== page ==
Sihem Amer-Yahia is Research Director at CNRS at LIG in Grenoble where she leads the SLIDE team. Before that, she was Principal Scientist at QCRI, and Senior Scientist at Yahoo! Research and AT&T Labs. Sihem has served on the SIGMOD Executive Board and on the PVLDB and the EDBT Endowments. She is Editor-in-Chief of the VLDB Journal. She is PC chair for VLDB 2018. Sihem received her Ph.D. in Computer Science from INRIA in 1999.
Today, crowdsourcing is used to "taskify" any job ranging from simple receipt transcription to collaborative editing, fan-subbing, citizen science, and citizen journalism. The crowd is typically volatile, its arrival and departure asynchronous, and its levels of attention and accuracy diverse. Tasks vary in complexity and may necessitate the participation of workers with varying degrees of expertise. This uber-ization of human labor requires the understanding of workers' qualifications and motivation in completing a task, their ability to work together in collaborative tasks, as well as, helping workers find relevant tasks. For over 40 years, organization studies have thoroughly examined human factors that affect workers in physical workplaces. More recently, computer scientists have developed algorithms that verify and lever- age those findings in crowdsourcing platforms.
The goal of this tutorial is to review those two areas and discuss how their combination may improve workers' experience, task throughput and outcome quality for both microtasks and collaborative tasks. I will dedicate time to discussing open research questions that result from the proposed review.
Pierangela Samarati is a Professor at the Department of Computer Science of the Università degli Studi di Milano, Italy. Her main research interests are access control policies, models and systems, data security and privacy, information system security, and information protection in general. She is the project coordinator of the ESCUDO-CLOUD project, funded by the EC H2020 programme, and she has participated in several projects involving different aspects of information protection. On these topics she has published more than 250 peer-reviewed articles in international journals, conference proceedings, and book chapters. She has been Computer Scientist in the Computer Science Laboratory at SRI, CA (USA). She has been a visiting researcher at the Computer Science Department of Stanford University, CA (USA), and at the Center for Secure Information Systems of George Mason University, VA (USA). She is the chair of the IEEE Systems Council Technical Committee on Security and Privacy in Complex Information Systems (TCSPCIS), of the ERCIM Security and Trust Management Working Group (STM), and of the Steering Committees of the European Symposium On Research In Computer Security (ESORICS) and of the ACM Workshop on Privacy in the Electronic Society (WPES). She is member of several steering committees. She is ACM Distinguished Scientist (named 2009) and IEEE Fellow (named 2012). She has received the IEEE Computer Society Technical Achievement Award (2016). She has been awarded the IFIP TC11 Kristian Beckman Award (2008) and the IFIP WG 11.3 Outstanding Research Contributions Award (2012). She has served as General Chair, Program Chair, and program committee member of several international conferences and workshops.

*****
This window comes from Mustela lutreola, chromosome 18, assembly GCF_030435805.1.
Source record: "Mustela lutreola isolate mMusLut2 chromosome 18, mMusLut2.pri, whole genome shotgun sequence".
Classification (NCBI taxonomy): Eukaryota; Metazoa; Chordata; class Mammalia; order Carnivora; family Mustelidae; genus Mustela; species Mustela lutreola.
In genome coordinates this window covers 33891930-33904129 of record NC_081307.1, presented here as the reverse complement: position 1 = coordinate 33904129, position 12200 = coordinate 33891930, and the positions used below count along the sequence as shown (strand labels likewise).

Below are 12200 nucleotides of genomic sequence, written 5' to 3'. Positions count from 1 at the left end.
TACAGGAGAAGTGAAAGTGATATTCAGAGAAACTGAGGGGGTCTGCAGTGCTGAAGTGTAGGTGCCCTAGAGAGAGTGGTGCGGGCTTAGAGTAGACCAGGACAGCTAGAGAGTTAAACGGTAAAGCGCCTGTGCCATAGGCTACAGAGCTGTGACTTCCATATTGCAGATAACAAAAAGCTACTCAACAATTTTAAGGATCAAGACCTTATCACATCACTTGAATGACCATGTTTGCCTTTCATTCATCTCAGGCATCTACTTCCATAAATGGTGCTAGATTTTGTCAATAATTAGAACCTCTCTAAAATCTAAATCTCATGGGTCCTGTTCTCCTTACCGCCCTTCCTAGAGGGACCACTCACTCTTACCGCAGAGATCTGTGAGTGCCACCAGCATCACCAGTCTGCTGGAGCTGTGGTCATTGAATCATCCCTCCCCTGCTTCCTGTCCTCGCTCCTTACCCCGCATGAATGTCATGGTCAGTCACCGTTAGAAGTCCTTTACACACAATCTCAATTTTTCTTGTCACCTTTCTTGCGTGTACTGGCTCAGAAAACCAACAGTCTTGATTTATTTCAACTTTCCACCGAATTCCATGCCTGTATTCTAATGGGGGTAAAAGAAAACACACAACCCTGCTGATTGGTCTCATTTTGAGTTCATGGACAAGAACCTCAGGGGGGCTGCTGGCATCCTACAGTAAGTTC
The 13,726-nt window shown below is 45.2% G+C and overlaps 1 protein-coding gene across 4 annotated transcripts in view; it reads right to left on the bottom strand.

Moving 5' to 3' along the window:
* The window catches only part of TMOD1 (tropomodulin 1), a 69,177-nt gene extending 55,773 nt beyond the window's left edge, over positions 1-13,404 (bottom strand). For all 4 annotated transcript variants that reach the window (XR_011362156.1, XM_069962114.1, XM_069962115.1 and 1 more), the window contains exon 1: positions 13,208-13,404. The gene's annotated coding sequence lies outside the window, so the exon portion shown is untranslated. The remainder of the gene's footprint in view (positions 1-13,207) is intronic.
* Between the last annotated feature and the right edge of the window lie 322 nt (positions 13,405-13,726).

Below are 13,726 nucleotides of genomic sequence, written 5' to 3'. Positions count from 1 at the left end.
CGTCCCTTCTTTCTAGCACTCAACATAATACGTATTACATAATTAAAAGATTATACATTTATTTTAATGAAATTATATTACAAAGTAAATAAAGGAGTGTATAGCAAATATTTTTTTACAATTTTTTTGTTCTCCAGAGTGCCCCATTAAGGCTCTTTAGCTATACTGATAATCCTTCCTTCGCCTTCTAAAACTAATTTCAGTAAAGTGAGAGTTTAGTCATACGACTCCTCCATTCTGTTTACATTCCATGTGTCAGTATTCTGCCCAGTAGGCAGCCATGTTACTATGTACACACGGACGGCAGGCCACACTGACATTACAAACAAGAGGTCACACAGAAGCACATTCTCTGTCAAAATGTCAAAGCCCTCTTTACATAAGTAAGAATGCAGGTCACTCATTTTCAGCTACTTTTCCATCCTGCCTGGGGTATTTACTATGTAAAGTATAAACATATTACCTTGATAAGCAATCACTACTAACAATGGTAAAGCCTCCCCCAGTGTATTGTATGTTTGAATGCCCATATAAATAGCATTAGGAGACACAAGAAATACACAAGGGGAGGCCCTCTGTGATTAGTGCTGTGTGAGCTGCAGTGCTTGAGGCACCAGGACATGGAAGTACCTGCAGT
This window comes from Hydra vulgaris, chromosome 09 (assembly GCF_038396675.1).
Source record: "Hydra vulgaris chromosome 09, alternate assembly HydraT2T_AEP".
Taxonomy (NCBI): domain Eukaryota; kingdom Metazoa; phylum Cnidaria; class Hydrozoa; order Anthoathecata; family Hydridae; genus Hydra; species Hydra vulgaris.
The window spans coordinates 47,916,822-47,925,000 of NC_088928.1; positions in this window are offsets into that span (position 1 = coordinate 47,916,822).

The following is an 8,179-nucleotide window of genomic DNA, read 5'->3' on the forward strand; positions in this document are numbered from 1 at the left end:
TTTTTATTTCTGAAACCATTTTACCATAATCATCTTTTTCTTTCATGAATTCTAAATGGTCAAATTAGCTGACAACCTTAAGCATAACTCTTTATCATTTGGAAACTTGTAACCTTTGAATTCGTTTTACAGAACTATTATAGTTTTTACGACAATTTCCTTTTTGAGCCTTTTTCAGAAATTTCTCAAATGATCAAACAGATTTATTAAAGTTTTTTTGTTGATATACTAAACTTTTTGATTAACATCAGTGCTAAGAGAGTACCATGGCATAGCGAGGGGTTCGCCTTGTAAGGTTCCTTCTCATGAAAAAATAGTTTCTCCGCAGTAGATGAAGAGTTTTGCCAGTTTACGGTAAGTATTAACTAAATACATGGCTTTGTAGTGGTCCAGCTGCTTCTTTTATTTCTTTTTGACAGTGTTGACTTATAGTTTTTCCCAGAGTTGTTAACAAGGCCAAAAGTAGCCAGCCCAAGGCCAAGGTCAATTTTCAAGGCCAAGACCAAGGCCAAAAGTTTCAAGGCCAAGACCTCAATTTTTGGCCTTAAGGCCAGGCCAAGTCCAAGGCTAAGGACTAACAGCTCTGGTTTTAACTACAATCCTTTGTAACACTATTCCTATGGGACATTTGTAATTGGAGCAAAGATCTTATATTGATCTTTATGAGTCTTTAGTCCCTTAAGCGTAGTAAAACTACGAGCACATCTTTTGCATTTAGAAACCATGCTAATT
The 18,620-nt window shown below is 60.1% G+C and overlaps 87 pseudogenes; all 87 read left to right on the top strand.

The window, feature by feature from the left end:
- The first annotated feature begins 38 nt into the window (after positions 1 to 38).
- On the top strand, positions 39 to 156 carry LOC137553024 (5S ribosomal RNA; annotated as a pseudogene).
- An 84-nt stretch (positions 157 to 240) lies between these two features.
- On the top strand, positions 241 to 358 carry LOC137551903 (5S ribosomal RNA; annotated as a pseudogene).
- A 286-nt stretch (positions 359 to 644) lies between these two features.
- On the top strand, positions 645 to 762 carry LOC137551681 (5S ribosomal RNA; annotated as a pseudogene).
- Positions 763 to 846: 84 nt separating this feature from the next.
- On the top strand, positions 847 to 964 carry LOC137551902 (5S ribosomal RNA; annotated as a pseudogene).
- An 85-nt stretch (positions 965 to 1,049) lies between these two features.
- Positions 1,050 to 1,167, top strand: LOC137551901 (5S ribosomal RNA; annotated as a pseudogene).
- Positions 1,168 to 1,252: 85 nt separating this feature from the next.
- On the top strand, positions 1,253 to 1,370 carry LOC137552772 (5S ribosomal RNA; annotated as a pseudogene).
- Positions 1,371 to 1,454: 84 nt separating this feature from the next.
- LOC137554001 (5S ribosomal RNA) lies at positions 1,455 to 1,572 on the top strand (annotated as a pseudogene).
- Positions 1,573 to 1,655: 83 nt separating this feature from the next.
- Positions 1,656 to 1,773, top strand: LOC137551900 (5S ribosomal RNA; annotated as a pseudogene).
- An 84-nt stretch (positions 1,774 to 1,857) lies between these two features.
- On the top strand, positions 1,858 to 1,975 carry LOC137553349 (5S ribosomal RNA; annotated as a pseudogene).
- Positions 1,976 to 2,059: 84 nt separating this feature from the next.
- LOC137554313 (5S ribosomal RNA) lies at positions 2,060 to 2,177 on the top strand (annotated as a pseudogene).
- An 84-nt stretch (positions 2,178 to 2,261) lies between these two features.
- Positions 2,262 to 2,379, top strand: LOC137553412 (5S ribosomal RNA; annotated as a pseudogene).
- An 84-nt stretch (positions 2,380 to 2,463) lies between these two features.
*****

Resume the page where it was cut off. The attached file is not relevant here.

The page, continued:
The "cloud" has become a successful paradigm for conveniently storing, accessing, processing, and sharing information. With its significant benefits of scalability and elasticity, the cloud paradigm has appealed companies and users, which are more and more resorting to the multitude of available cloud providers for storing and processing data. Unfortunately, such a convenience comes at the price of loss of control over these data by their owner and of consequent new security threats that can limit the potential widespread adoption and acceptance of the cloud computing paradigm. In this tutorial, I will discuss security and privacy issues arising in the cloud scenario, addressing problems related to guaranteeing confidentiality and integrity of data stored or processed by external providers.
The interaction in the second case study was initiated by theoreticians, who wanted to lay the foundations for “data exchange”, in which data is converted from one format to another. Although this problem may sound mundane, the issues that arise are fascinating, and this work made data exchange a new subfield, with special sessions in every major database conference.
This talk will be completely self-contained, and the speaker will derive morals from the case studies.